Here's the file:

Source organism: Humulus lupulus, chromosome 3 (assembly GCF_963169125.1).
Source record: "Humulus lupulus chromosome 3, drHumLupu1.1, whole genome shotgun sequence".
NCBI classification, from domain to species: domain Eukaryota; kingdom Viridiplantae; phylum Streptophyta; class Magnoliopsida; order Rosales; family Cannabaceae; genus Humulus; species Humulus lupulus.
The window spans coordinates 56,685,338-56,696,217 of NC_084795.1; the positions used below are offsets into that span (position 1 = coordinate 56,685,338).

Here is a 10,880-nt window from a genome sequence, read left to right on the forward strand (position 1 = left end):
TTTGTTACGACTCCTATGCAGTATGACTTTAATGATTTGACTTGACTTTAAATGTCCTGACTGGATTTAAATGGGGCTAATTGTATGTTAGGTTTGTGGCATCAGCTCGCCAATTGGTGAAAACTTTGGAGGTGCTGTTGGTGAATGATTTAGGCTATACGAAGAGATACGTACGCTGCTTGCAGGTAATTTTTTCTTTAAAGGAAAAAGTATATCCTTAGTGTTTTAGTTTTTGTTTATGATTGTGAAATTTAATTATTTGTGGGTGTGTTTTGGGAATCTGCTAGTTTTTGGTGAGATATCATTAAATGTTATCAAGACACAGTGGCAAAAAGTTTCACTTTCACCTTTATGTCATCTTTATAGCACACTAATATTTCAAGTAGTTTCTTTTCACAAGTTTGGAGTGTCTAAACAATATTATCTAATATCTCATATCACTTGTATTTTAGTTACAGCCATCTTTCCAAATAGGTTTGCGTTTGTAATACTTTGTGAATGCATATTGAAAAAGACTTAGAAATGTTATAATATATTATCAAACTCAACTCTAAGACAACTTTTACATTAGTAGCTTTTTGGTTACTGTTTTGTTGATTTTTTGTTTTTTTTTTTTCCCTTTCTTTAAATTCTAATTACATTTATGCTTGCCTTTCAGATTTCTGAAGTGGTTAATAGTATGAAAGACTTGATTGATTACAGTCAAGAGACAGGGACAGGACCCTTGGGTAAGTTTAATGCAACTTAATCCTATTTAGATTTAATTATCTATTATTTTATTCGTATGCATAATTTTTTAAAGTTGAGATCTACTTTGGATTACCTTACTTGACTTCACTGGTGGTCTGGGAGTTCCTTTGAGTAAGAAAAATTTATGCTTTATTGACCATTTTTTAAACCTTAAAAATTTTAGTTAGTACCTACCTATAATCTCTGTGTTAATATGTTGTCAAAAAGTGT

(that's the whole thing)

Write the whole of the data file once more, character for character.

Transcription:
Source organism: Humulus lupulus, chromosome 3 (assembly GCF_963169125.1).
Source record: "Humulus lupulus chromosome 3, drHumLupu1.1, whole genome shotgun sequence".
NCBI classification, from domain to species: domain Eukaryota; kingdom Viridiplantae; phylum Streptophyta; class Magnoliopsida; order Rosales; family Cannabaceae; genus Humulus; species Humulus lupulus.
The window spans coordinates 56,685,338-56,696,217 of NC_084795.1; the positions used below are offsets into that span (position 1 = coordinate 56,685,338).

Here is a 10,880-nt window from a genome sequence, read left to right on the forward strand (position 1 = left end):
TTTGTTACGACTCCTATGCAGTATGACTTTAATGATTTGACTTGACTTTAAATGTCCTGACTGGATTTAAATGGGGCTAATTGTATGTTAGGTTTGTGGCATCAGCTCGCCAATTGGTGAAAACTTTGGAGGTGCTGTTGGTGAATGATTTAGGCTATACGAAGAGATACGTACGCTGCTTGCAGGTAATTTTTTCTTTAAAGGAAAAAGTATATCCTTAGTGTTTTAGTTTTTGTTTATGATTGTGAAATTTAATTATTTGTGGGTGTGTTTTGGGAATCTGCTAGTTTTTGGTGAGATATCATTAAATGTTATCAAGACACAGTGGCAAAAAGTTTCACTTTCACCTTTATGTCATCTTTATAGCACACTAATATTTCAAGTAGTTTCTTTTCACAAGTTTGGAGTGTCTAAACAATATTATCTAATATCTCATATCACTTGTATTTTAGTTACAGCCATCTTTCCAAATAGGTTTGCGTTTGTAATACTTTGTGAATGCATATTGAAAAAGACTTAGAAATGTTATAATATATTATCAAACTCAACTCTAAGACAACTTTTACATTAGTAGCTTTTTGGTTACTGTTTTGTTGATTTTTTGTTTTTTTTTTTTCCCTTTCTTTAAATTCTAATTACATTTATGCTTGCCTTTCAGATTTCTGAAGTGGTTAATAGTATGAAAGACTTGATTGATTACAGTCAAGAGACAGGGACAGGACCCTTGGGTAAGTTTAATGCAACTTAATCCTATTTAGATTTAATTATCTATTATTTTATTCGTATGCATAATTTTTTAAAGTTGAGATCTACTTTGGATTACCTTACTTGACTTCACTGGTGGTCTGGGAGTTCCTTTGAGTAAGAAAAATTTATGCTTTATTGACCATTTTTTAAACCTTAAAAATTTTAGTTAGTACCTACCTATAATCTCTGTGTTAATATGTTGTCAAAAAGTGT